A culture, he explains, is “the customs, the customary behaviors of people.” (P. 127.) “A culture, like a species, is selected by its adaptation to an environment: to the extent that it helps its members to get what they need and avoid what is dangerous, it helps them to survive and transmit the culture. The two kinds of evolution are closely interwoven. The same people transmit both a culture and a genetic endowment – though in very different ways and for different parts of their lives.” (P. 129.) “A culture is not the product of a creative ‘group mind’ or the expression of a ‘general will.’ . . . A culture evolves when new practices further the survival of those who practice them.” (Pp. 133-134 .) Thus we owe our survival to the culture. Therefore, Mr. Skinner announces, to the two values discussed – personal good and the good of others – “we must now add a third, the good of the culture.” (P. 134.)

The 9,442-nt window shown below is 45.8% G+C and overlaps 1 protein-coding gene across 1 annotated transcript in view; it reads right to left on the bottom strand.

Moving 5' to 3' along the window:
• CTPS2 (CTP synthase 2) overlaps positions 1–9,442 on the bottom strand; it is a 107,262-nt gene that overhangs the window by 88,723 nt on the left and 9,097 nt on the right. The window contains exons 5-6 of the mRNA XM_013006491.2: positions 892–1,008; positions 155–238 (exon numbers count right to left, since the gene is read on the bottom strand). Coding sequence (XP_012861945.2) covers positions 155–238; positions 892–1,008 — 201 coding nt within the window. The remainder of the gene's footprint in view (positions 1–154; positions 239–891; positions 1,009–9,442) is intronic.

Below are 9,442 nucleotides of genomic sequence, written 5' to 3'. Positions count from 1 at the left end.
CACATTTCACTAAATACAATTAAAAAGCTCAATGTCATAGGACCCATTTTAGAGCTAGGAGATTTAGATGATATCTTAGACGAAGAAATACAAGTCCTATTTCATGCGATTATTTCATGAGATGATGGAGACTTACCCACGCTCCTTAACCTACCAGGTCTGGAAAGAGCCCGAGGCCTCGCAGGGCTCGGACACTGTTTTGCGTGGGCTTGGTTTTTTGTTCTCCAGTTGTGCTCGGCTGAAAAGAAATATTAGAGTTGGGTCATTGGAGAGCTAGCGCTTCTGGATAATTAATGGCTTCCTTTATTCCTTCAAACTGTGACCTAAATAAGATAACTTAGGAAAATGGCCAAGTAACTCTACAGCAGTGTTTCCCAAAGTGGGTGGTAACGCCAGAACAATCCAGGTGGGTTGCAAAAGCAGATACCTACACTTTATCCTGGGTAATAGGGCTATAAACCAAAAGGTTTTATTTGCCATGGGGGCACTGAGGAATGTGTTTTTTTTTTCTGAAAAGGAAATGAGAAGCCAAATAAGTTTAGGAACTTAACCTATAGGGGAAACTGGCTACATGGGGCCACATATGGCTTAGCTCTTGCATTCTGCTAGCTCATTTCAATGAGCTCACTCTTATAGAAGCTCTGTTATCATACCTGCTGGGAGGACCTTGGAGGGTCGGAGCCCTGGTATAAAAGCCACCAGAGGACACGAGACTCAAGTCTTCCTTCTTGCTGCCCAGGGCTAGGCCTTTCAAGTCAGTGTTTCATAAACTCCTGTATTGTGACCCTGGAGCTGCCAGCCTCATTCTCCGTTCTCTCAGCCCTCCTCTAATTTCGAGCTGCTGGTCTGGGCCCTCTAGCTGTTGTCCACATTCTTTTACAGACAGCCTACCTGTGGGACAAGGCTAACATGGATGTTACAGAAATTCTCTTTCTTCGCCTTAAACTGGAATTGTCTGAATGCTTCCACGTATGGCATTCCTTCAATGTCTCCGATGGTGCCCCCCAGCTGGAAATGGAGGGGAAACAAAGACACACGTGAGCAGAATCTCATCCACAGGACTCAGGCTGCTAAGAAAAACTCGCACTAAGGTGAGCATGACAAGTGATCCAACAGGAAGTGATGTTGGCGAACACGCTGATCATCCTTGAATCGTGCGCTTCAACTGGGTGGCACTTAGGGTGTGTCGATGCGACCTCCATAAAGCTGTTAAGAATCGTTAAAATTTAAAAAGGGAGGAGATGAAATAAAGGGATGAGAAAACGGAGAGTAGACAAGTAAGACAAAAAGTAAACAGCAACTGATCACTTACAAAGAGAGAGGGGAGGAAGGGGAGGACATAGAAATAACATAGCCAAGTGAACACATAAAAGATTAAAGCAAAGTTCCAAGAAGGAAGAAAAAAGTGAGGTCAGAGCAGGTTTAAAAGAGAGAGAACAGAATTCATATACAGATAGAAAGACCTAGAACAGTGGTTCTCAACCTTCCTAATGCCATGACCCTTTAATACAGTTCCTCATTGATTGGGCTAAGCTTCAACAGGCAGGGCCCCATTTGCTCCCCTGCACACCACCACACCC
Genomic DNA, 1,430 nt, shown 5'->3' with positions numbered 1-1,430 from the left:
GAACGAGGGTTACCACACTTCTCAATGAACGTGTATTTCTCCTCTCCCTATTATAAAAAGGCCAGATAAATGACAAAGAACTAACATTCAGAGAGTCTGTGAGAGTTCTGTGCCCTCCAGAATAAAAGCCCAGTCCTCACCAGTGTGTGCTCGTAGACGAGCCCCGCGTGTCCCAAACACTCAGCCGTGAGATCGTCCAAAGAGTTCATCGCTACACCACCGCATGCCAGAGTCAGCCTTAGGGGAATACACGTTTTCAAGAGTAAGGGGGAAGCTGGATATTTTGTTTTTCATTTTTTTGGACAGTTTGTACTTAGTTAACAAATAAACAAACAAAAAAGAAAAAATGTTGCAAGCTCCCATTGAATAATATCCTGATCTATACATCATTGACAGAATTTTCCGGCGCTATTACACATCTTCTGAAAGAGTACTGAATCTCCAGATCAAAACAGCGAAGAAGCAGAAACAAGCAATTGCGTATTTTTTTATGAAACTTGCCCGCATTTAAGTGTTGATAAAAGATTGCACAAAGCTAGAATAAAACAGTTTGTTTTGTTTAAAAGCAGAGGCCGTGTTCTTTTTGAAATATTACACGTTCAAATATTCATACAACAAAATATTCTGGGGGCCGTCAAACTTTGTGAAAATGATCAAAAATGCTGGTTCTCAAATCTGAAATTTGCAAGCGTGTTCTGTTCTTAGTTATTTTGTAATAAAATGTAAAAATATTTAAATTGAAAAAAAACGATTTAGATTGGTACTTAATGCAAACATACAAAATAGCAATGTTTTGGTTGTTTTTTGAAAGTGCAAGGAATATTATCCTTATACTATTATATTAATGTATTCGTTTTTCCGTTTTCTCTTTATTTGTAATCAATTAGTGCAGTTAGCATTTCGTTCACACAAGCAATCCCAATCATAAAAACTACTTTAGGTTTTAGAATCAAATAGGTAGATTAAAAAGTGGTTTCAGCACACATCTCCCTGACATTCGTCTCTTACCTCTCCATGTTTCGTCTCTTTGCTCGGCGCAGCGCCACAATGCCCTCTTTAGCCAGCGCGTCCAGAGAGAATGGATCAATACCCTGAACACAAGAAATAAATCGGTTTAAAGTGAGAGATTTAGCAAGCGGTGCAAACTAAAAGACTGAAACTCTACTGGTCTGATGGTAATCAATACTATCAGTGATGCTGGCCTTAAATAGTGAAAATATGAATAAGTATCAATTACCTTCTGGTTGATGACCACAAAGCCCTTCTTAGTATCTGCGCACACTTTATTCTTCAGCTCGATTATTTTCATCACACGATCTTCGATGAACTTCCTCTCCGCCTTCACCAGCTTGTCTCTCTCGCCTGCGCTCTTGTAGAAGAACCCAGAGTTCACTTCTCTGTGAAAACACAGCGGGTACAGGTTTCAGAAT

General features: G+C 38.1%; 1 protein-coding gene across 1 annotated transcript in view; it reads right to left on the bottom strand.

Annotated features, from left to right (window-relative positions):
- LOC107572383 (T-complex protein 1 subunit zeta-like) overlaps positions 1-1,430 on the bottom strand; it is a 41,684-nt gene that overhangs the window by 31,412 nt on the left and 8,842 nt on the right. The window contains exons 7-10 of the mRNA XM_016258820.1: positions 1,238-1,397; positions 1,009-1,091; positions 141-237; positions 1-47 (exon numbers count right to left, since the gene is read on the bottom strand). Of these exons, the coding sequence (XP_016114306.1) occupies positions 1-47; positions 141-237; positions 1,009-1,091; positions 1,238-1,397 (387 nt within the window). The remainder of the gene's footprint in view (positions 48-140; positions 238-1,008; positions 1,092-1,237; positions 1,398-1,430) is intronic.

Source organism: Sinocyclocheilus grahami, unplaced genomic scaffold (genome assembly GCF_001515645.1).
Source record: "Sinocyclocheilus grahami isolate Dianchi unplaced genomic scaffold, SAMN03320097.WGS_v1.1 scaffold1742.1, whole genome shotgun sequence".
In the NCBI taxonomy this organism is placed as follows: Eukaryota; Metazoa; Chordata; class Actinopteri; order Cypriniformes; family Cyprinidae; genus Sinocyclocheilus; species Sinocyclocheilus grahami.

What is the good of a culture? Survival. Whose survival? Its own. A culture is an end in itself. “When it has become clear that a culture may survive or perish, some of its members may begin to act to promote its survival.” (P. 134.) Which members? By what means are they able to grasp such a goal? No answer.
Mr. Skinner stresses repeatedly that the survival of a culture is a value different from, and superior to, the survival of its members, of oneself or of others – a value one ought to live and die for.